The SX I purchased appears to have a modem and serial card in it, so neither of those should be necessary. Since I would like to add a standard parallel port, I may replace the serial card with either a serial/parallel or a serial/parallel/game card, especially if I don’t add the SBpro above. I’m not sure if you can use the joystick port from either without conflicting with the onboard proprietary ports or not, but, if so, I wouldn’t hesitate to try. If I forgo the SBpro, if I get a parallel card, I can build a generic version of a Covox Speech Thing. IIRC I had built one back in the day, but can’t remember which machine I had it connected to.

Last but not least, I’m considering a VGA card. Obviously it’s better graphics that TGA, but I’m a bit torn on this one. Part of the charm of the Tandy 1000 line is the Tandy-specific graphics and sound modes.

Tandy Keyboards

Tandy keyboards are a bit of an anomaly. One of my retro computers, a Tandy 1000 SX, is still in transit, but, in the meantime, I’ve been doing research on keyboard options, as Tandy decided to use start bits in their keyboard protocol rather than stop bits, and, thus far, I’ve been unable to find anyone who has built a converter between the two. The Northgate Omnikey is one option, and there’s another non-Tandy option, but the name escapes my. I’ve also read comments about the Tandy 1000 keyboard being a hold over from the Tandy 2000, but I know the Tandy 2000 keyboard uses the same 5-pin DIN as IBM keyboards, but the Tandy 1000 keyboard uses an 8-pin DIN. It was unclear whether it was literally the same keyboard with a different cable, or it was just physically the same but with a different protocol. I finally tracked down the technical reference to both the Tandy 2000 and the Tandy 1000 and reviewed the keyboard sections, and discovered that they are, indeed, identical aside from the connector.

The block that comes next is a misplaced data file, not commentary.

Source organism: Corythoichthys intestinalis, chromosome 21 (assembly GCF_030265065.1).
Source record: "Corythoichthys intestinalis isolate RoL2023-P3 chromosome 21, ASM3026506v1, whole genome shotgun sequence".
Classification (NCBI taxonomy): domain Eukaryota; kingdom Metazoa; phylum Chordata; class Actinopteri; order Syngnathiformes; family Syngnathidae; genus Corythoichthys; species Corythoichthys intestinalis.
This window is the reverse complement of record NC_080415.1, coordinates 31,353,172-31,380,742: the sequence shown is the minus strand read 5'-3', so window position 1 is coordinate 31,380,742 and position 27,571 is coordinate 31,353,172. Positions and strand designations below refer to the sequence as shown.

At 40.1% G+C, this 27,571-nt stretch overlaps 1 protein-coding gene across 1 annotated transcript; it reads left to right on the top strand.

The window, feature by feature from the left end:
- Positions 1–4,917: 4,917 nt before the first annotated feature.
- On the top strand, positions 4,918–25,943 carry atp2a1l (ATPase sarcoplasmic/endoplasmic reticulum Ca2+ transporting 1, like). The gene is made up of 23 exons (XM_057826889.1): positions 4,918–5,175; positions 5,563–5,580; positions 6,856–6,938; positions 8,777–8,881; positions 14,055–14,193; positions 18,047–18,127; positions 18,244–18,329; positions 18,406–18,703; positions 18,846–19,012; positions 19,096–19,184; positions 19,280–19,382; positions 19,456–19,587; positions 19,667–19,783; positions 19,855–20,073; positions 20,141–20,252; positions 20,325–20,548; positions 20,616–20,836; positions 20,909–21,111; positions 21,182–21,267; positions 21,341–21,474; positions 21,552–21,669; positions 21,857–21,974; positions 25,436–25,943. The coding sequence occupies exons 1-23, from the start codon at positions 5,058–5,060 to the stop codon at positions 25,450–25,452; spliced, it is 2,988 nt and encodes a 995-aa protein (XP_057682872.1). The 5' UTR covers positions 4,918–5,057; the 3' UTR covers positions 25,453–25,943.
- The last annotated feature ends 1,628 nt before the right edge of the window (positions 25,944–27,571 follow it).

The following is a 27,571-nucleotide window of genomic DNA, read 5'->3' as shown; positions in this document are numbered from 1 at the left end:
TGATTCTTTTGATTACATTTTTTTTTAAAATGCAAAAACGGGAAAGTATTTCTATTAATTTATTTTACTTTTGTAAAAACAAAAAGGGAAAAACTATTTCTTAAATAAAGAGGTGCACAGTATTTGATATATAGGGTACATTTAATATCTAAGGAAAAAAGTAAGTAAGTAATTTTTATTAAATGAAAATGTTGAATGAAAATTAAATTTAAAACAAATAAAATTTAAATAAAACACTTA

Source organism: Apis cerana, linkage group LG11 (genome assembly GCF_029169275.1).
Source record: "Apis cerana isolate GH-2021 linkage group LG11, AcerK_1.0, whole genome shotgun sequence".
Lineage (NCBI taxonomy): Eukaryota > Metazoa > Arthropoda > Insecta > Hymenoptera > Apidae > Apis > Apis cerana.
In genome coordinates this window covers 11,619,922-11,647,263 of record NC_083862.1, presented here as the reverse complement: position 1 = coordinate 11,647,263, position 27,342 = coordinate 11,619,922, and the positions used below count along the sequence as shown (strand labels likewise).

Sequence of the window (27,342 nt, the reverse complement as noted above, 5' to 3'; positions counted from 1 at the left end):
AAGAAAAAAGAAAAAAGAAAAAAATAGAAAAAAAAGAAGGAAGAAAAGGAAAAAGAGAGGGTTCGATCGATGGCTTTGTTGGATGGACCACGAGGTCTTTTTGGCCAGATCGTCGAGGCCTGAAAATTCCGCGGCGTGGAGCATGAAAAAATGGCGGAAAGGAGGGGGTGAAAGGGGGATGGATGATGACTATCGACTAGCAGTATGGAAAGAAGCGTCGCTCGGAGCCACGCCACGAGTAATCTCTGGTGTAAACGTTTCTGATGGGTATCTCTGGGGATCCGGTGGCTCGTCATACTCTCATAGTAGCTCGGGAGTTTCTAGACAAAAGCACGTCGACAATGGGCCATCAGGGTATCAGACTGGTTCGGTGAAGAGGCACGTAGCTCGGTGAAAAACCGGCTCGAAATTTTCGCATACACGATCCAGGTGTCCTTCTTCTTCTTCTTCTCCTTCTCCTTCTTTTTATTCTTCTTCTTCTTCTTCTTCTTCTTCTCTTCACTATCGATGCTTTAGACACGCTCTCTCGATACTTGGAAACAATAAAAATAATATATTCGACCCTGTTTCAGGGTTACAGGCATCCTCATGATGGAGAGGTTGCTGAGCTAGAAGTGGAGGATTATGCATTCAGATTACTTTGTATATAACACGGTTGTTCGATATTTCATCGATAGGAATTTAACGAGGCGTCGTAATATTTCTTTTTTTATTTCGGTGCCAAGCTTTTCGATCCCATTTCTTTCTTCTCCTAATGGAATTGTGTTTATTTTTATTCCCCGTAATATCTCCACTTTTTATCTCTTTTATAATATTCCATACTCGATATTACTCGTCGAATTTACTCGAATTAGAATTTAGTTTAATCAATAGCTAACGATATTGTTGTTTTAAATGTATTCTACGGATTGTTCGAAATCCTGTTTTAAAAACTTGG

According to the technical reference manuals, both keyboards share the same scancodes and the same timings, and everything in the Tandy 1000 manual is also in the Tandy 2000 manual. The only difference I could find in that section of the manuals is that the Tandy 2000 manual includes the keyboard’s schematic, while the 1000 manual does not.